See above at what I said to Shroom.
ray245 wrote:At the same time, you're ignoring the voters of Obama that did vote for Trump. You know, the people who showed they are perfectly willing to accept Trump for what he is to "bring their jobs back". You're also ignoring the large group of women who also DID vote for Trump. These are facts we cannot ignore.What percentage of people voted for Obama, then Trump? How many were there? I want numbers. If the answer is something like "1% of the American population," and I bet it is... then that proves not a goddamn thing. There were people who voted for Romney, then Clinton, too. There were people who voted for Obama, then nobody, for nobody, then Clinton, for nobody, then Trump, for Romney, then nobody. There were all kinds of people.
We know from exit polls that 52% of white women did vote for Trump. 52% of white women who aren't affected by what Trump said. http://edition.cnn.com/election/results/exit-polls
It takes time.
How long has it been since American women got the right to have abortion? Yet this is still something in danger of being taken away in 2017.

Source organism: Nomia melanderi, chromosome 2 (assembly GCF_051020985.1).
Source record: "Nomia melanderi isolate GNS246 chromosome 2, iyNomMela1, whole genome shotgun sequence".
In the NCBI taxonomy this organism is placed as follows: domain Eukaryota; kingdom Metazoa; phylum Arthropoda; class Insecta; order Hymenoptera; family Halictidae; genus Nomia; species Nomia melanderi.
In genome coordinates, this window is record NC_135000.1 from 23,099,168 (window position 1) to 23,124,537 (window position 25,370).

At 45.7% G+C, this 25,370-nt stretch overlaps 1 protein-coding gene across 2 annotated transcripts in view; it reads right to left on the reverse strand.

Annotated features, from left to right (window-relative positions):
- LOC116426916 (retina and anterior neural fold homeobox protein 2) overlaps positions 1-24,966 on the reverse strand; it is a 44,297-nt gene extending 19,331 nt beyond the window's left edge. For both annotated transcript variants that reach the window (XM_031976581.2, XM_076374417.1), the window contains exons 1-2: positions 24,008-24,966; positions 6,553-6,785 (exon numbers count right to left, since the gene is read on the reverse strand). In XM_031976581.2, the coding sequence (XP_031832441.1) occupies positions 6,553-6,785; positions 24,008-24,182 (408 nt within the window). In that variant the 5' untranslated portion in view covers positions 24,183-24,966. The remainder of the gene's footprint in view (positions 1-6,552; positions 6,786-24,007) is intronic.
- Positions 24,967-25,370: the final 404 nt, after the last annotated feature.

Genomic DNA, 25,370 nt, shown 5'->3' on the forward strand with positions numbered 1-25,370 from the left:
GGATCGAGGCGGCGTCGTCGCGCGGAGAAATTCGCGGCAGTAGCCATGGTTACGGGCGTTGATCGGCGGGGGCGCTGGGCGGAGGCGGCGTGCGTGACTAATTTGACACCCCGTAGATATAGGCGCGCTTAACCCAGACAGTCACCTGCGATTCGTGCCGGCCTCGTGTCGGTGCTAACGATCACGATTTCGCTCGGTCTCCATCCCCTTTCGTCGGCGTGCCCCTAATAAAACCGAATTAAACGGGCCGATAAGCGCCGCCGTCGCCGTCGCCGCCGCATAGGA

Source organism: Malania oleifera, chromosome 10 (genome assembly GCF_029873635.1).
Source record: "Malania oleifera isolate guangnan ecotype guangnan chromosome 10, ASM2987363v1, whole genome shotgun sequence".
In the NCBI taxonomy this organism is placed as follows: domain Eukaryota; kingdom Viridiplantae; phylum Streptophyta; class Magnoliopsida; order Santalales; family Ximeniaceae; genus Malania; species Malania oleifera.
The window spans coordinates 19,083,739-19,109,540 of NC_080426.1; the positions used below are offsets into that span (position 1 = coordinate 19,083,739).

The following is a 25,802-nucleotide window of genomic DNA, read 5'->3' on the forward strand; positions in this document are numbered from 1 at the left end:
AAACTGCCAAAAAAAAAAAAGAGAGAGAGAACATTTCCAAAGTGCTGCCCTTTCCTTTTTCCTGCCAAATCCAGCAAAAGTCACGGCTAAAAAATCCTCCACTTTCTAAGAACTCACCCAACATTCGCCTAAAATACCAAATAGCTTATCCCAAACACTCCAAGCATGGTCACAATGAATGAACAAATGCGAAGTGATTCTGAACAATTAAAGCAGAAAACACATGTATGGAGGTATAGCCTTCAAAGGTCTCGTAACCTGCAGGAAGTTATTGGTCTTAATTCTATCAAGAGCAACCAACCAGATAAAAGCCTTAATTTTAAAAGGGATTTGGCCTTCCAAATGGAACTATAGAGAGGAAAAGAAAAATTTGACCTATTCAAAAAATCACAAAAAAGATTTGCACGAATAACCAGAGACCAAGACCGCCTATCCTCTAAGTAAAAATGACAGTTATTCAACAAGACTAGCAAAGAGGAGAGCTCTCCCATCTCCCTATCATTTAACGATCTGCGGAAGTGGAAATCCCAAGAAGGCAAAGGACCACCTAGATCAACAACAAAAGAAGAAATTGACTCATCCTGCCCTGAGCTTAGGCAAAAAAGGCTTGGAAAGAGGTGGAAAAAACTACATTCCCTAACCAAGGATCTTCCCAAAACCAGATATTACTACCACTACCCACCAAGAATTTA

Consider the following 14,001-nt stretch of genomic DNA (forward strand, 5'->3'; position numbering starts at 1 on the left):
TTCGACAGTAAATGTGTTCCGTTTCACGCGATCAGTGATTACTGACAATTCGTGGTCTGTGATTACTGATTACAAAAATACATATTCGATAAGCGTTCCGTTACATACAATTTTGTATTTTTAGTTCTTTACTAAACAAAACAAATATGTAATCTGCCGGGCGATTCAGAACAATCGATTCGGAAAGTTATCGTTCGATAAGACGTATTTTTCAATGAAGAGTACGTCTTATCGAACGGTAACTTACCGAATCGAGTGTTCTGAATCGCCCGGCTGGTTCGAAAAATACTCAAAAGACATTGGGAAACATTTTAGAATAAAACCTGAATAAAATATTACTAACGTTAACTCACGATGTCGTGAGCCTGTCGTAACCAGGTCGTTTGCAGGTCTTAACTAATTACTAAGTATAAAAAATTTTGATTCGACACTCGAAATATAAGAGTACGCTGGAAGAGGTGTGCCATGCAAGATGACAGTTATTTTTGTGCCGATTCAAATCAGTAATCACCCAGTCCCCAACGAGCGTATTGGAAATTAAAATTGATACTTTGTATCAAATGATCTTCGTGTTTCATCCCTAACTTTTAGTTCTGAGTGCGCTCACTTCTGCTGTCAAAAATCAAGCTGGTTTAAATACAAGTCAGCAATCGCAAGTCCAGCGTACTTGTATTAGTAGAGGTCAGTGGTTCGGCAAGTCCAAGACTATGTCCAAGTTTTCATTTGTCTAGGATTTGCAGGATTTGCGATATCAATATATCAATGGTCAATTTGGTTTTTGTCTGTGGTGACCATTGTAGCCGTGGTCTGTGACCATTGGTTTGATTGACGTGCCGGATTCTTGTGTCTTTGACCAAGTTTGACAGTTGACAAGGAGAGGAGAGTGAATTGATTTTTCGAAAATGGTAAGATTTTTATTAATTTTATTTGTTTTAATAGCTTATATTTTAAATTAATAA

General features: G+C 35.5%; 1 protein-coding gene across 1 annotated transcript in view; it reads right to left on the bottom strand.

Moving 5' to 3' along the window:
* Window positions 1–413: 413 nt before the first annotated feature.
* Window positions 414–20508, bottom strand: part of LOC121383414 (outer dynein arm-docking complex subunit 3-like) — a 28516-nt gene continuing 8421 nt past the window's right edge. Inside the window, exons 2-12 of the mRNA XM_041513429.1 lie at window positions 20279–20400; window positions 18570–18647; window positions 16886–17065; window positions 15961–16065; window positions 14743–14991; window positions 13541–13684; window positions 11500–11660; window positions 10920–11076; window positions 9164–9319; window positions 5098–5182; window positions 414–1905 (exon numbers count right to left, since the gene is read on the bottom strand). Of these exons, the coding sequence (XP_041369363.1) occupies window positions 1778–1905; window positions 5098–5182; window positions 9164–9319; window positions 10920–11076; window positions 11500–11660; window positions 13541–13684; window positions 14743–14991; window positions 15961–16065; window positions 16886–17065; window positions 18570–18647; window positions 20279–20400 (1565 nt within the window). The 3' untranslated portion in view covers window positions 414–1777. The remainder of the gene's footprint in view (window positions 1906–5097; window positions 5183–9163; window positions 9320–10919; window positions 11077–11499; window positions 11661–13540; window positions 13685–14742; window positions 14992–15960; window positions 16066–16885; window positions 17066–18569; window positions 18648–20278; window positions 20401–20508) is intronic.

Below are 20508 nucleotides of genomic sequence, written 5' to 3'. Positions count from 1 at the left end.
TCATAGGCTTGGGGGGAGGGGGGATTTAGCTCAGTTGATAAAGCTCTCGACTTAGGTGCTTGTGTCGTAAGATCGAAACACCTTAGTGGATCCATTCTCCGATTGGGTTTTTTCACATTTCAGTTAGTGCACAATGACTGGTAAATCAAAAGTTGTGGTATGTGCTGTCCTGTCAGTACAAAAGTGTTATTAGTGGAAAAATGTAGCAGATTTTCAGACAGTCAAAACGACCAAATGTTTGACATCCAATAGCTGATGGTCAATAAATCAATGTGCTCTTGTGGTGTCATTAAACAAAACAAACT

I'm imagining this as being like someone arguing in 1912 that the election of Woodrow Wilson (a profoundly racist man) means that black equality will never happen and that it's pointless to advocate for an end to segregation. Or that the only way to get enough allies to succeed was for blacks to refuse to allow themselves any form of recognition, anything, without first thanking the whites who so generously gave it to them.
Predictions along those lines turned out not to be true.
Look, I never said change isn't possible. I never said time cannot affect things. However, what I have been constantly saying is that changes with time are often a result of concessions being made. New generations are taught different things because society as a whole is willing to make change and concession.
We are always making concessions of some form in the push for a different world from the past, unless there is actually a war of some form.
Joun_Lord wrote:Apologies for butting my head in an existing conversation but I wanted to tackle this.
Trump winning shows three things. First it shows that groups like BLM, feminists, and other social movements have not failed but haven't won yet. It shows that there is still ugliness and bigotry in America despite some thinking it had disappeared but instead it just went underground. Trump did not win solely because of the racists or sexists (and I'd believe that they weren't even a majority of his supporters, more on that later) but he still won despite pandering to those fuckers. The fact the bigoted assholes like Dick Spencer are now back in the light I think makes the job of social movements easier. While I don't advocated smacking the fuckers around physically I do think they deserve a non-physical smackdown and its all that much easier when you aren't fighting against shadowy opponents hidden behind computer screens and in secret meetings.